Digital Detoxing

By IDEA Authors
Apr 22, 2016

Cellphones, computers, tablets. All of these are important tools. But technology can seep into every moment of your life and take over. Do you need to step away from email or give your smartphone a rest from time to time? Digital detoxing is becoming increasingly popular as a response to tech overload. Discover the benefits of setting limits around technology and strategies for doing so, courtesy of April Durrett, IDEA contributing editor and writer in Sunnyvale, California.

Benefits of Tech Breaks

Face it: Technology can be distracting. “We need to [take tech breaks] for health and productivity reasons,” explains Frances Booth, author of

The Distraction Trap: How to Focus in a Digital World

(Pearson 2013). “Many people are stressed, overwhelmed by information overload, and struggling with demands to be constantly connected. We need to achieve a better balance.”

Physical benefits.
Breaks from technology are good for your body. “Take regular breaks to help avoid some of the 
chronic musculoskeletal changes that can accompany the types of postures and body positions associated with using 
PC computers, smartphones and handheld computer devices,” says Mary Bratcher, MA, DipLC, life coach and program coordinator for The BioMechanics Method corrective exercise education courses, in San Diego.

Mental benefits.
Making time away from technology can bring joy and purpose. “Tech breaks help me stay focused on what I want to do instead of what the world thinks I should be doing,” says Beverly Hosford, fitness professional and educator in Bozeman, Montana. “I’m a better friend, family member and partner without technology because I can focus on the people I love without interruptions.”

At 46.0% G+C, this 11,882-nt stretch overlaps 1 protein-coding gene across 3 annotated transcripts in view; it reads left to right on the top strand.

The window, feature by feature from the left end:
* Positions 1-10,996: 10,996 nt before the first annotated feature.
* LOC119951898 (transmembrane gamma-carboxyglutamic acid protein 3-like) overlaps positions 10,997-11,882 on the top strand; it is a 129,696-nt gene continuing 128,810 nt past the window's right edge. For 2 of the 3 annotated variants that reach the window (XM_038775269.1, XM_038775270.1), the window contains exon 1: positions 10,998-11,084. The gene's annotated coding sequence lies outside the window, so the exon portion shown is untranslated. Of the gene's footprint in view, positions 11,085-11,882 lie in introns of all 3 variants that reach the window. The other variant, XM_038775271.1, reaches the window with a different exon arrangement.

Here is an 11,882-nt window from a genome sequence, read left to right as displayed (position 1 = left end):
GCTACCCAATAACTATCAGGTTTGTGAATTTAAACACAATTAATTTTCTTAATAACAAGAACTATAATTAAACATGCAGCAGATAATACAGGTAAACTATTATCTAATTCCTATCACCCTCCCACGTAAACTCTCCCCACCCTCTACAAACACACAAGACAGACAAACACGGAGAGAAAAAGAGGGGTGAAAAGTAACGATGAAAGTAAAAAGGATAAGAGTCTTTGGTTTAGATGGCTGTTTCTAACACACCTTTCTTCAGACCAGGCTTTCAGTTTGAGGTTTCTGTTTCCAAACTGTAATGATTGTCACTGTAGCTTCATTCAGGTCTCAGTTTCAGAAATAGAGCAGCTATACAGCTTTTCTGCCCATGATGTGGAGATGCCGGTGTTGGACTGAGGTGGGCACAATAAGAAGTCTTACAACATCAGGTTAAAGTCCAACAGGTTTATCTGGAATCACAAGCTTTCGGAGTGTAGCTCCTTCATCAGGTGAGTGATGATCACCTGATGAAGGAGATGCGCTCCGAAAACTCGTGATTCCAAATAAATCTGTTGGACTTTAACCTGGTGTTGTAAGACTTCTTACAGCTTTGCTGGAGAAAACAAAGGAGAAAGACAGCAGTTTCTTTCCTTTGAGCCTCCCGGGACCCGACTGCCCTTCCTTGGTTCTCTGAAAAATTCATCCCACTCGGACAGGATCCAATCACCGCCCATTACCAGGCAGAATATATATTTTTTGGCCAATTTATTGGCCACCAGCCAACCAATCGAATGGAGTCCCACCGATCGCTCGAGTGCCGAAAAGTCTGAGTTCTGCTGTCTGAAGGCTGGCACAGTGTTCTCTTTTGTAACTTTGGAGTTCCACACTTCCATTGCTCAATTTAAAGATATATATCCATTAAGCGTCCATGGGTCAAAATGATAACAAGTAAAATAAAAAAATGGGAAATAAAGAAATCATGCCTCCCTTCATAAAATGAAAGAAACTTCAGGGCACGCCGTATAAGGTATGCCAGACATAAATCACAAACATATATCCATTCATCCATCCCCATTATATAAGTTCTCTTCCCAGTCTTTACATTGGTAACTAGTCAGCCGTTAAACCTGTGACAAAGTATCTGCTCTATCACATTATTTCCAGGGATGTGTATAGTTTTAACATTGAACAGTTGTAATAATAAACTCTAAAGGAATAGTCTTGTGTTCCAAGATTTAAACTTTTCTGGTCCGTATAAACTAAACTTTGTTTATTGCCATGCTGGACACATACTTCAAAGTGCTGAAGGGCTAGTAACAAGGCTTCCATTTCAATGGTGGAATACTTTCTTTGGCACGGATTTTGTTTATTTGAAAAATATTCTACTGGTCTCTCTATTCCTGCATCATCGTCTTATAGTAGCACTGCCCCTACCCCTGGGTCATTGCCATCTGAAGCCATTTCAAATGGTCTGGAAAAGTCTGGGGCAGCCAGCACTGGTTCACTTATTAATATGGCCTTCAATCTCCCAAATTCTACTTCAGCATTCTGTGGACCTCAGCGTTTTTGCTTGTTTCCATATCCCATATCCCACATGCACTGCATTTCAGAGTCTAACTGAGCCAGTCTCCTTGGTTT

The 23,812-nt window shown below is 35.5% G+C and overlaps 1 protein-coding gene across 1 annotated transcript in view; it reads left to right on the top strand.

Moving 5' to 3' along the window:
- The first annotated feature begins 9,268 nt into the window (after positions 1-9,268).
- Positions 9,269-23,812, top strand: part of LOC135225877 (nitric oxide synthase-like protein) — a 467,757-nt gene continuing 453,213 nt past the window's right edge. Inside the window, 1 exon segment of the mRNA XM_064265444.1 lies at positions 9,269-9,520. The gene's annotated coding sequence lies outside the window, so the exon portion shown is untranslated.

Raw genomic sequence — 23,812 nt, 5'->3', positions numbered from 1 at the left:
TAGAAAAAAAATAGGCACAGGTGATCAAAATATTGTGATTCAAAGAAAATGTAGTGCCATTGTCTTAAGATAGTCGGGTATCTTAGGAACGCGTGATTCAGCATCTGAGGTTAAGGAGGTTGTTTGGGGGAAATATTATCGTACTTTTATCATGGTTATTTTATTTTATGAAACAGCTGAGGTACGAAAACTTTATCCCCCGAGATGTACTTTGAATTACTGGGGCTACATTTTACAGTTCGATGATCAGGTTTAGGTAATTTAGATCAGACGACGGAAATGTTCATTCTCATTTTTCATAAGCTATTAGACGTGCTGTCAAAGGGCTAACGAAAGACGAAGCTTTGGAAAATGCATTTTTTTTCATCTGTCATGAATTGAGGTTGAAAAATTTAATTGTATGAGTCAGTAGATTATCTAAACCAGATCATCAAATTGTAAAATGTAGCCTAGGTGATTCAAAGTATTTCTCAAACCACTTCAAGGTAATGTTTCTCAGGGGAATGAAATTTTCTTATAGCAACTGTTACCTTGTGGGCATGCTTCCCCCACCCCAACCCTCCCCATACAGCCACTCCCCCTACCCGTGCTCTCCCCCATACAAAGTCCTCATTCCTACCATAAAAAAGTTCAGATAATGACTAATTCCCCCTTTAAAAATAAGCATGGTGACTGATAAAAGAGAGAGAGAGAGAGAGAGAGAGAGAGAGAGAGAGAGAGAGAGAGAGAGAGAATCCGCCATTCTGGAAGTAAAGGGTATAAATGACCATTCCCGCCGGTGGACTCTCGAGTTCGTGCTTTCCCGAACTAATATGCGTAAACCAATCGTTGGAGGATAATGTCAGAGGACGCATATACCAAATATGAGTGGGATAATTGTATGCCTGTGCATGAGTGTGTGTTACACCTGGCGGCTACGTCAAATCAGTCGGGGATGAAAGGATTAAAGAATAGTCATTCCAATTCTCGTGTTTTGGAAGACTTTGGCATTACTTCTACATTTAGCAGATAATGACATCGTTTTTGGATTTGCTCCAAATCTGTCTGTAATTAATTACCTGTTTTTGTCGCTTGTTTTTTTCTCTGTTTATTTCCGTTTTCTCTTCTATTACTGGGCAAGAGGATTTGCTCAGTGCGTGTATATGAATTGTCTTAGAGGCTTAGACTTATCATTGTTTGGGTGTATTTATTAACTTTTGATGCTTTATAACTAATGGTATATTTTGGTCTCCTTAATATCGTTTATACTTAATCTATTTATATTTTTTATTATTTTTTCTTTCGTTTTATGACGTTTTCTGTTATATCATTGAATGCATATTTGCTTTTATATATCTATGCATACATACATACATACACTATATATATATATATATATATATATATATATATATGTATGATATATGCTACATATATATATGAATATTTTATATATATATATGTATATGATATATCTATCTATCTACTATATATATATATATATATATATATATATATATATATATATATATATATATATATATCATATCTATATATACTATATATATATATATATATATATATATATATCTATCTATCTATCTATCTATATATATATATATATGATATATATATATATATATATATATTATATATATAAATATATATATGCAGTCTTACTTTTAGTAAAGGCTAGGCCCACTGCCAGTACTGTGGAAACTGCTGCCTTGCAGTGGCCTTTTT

Strategies to Try

So how do you break free from your tech devices? Consider these ideas:

Turn off alerts.
“Turning off new email and text alerts can help keep you on track with not checking email/phones all the time,” says Bratcher.

Separate home and work technology.
Bratcher advises having separate phones for work and personal use and turning off your work phone at the close of business each day. Likewise, she encourages creating different email accounts for work and personal correspondence and limiting the number of times you check email.

Set limits and put important tasks first.
“I sometimes will avoid technology until I get the important tasks done in the morning,” Hosford says. “It’s amazing how much you can get done when you are addressing important tasks instead of urgent ones that ‘seem important.’”

Eschew tech at night.
Sheree King, owner of Spice Heath
Fitness in Hobart, Australia, feels that sleep is so important that she keeps her cellphone out of her bedroom. “Having the phone where I can’t hear it is a way to get some downtime,” she says. “I don’t feel any call or text is important enough for me to answer late at night. I check messages first thing in the morning to see if any staff are sick or if clients can’t turn up.” n


IDEA Authors

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